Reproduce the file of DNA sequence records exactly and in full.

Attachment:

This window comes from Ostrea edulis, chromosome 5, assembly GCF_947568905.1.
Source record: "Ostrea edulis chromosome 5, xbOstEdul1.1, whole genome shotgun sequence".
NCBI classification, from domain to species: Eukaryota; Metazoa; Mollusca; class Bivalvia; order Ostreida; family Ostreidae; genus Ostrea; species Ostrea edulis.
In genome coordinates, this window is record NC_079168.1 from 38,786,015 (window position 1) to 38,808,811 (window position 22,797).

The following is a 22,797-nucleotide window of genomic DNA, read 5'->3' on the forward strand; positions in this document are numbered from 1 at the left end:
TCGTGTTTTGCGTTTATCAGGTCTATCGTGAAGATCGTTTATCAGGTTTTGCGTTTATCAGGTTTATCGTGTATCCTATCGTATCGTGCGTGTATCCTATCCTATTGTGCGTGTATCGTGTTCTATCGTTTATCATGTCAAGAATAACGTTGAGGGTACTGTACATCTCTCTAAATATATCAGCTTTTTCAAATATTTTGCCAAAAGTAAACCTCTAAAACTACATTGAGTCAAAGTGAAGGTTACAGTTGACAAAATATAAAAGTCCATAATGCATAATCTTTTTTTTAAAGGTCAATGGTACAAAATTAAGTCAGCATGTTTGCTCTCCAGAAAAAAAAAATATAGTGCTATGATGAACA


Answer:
This window comes from Ostrea edulis, chromosome 5, assembly GCF_947568905.1.
Source record: "Ostrea edulis chromosome 5, xbOstEdul1.1, whole genome shotgun sequence".
NCBI classification, from domain to species: Eukaryota; Metazoa; Mollusca; class Bivalvia; order Ostreida; family Ostreidae; genus Ostrea; species Ostrea edulis.
In genome coordinates, this window is record NC_079168.1 from 38,786,015 (window position 1) to 38,808,811 (window position 22,797).

The following is a 22,797-nucleotide window of genomic DNA, read 5'->3' on the forward strand; positions in this document are numbered from 1 at the left end:
TCGTGTTTTGCGTTTATCAGGTCTATCGTGAAGATCGTTTATCAGGTTTTGCGTTTATCAGGTTTATCGTGTATCCTATCGTATCGTGCGTGTATCCTATCCTATTGTGCGTGTATCGTGTTCTATCGTTTATCATGTCAAGAATAACGTTGAGGGTACTGTACATCTCTCTAAATATATCAGCTTTTTCAAATATTTTGCCAAAAGTAAACCTCTAAAACTACATTGAGTCAAAGTGAAGGTTACAGTTGACAAAATATAAAAGTCCATAATGCATAATCTTTTTTTTAAAGGTCAATGGTACAAAATTAAGTCAGCATGTTTGCTCTCCAGAAAAAAAAAATATAGTGCTATGATGAACA